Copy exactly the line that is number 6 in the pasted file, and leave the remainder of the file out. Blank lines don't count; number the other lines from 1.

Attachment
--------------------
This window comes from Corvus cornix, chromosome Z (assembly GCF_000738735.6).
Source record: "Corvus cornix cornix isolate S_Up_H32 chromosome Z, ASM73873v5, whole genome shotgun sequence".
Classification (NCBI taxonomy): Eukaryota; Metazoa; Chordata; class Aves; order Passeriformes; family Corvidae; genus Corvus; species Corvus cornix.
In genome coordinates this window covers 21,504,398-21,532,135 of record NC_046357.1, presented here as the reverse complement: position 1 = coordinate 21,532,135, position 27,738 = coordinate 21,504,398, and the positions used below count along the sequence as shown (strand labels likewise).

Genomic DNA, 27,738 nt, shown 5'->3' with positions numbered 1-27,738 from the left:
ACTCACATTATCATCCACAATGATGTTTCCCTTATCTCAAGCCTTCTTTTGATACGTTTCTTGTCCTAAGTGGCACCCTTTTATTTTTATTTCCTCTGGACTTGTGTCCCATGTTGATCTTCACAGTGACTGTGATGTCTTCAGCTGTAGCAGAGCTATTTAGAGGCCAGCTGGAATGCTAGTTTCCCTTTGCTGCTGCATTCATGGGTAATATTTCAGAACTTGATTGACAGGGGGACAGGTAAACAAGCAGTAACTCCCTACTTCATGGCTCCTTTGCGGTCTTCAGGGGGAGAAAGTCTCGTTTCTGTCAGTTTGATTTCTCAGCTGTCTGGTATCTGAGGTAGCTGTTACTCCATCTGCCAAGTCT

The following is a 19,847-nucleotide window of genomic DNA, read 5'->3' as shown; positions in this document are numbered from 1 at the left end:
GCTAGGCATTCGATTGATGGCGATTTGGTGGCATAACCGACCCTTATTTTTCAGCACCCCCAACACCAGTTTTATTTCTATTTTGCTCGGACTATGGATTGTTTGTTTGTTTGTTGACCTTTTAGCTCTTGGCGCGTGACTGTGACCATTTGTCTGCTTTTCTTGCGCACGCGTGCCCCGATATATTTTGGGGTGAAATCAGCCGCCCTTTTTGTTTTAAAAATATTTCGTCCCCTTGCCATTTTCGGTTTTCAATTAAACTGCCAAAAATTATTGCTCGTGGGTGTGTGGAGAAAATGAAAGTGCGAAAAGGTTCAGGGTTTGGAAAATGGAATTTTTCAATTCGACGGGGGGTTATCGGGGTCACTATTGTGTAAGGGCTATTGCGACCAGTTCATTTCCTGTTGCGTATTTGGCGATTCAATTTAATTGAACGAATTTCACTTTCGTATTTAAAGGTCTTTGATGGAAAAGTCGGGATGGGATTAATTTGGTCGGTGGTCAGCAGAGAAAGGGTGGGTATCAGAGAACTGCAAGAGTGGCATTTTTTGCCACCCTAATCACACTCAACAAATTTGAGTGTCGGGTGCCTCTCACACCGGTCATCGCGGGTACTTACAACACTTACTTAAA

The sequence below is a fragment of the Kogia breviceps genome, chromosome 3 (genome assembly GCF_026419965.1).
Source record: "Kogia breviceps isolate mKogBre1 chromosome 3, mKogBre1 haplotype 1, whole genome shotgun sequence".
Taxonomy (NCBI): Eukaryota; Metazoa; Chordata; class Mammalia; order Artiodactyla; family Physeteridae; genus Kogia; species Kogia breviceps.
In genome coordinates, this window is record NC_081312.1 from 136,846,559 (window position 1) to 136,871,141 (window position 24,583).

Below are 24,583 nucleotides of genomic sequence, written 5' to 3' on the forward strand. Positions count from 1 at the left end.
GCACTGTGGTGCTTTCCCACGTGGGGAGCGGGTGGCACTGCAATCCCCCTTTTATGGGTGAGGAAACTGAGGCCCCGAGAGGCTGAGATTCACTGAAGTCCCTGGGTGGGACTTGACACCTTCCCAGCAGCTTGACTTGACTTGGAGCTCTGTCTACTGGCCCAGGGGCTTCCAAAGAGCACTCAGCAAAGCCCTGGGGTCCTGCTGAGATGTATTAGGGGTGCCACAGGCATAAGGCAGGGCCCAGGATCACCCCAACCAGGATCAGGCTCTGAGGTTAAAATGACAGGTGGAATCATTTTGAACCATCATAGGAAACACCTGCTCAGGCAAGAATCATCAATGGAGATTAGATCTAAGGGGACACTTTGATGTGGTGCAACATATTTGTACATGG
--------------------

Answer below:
ACTCACATTATCATCCACAATGATGTTTCCCTTATCTCAAGCCTTCTTTTGATACGTTTCTTGTCCTAAGTGGCACCCTTTTATTTTTATTTCCTCTGGACTTGTGTCCCATGTTGATCTTCACAGTGACTGTGATGTCTTCAGCTGTAGCAGAGCTATTTAGAGGCCAGCTGGAATGCTAGTTTCCCTTTGCTGCTGCATTCATGGGTAATATTTCAGAACTTGATTGACAGGGGGACAGGTAAACAAGCAGTAACTCCCTACTTCATGGCTCCTTTGCGGTCTTCAGGGGGAGAAAGTCTCGTTTCTGTCAGTTTGATTTCTCAGCTGTCTGGTATCTGAGGTAGCTGTTACTCCATCTGCCAAGTCT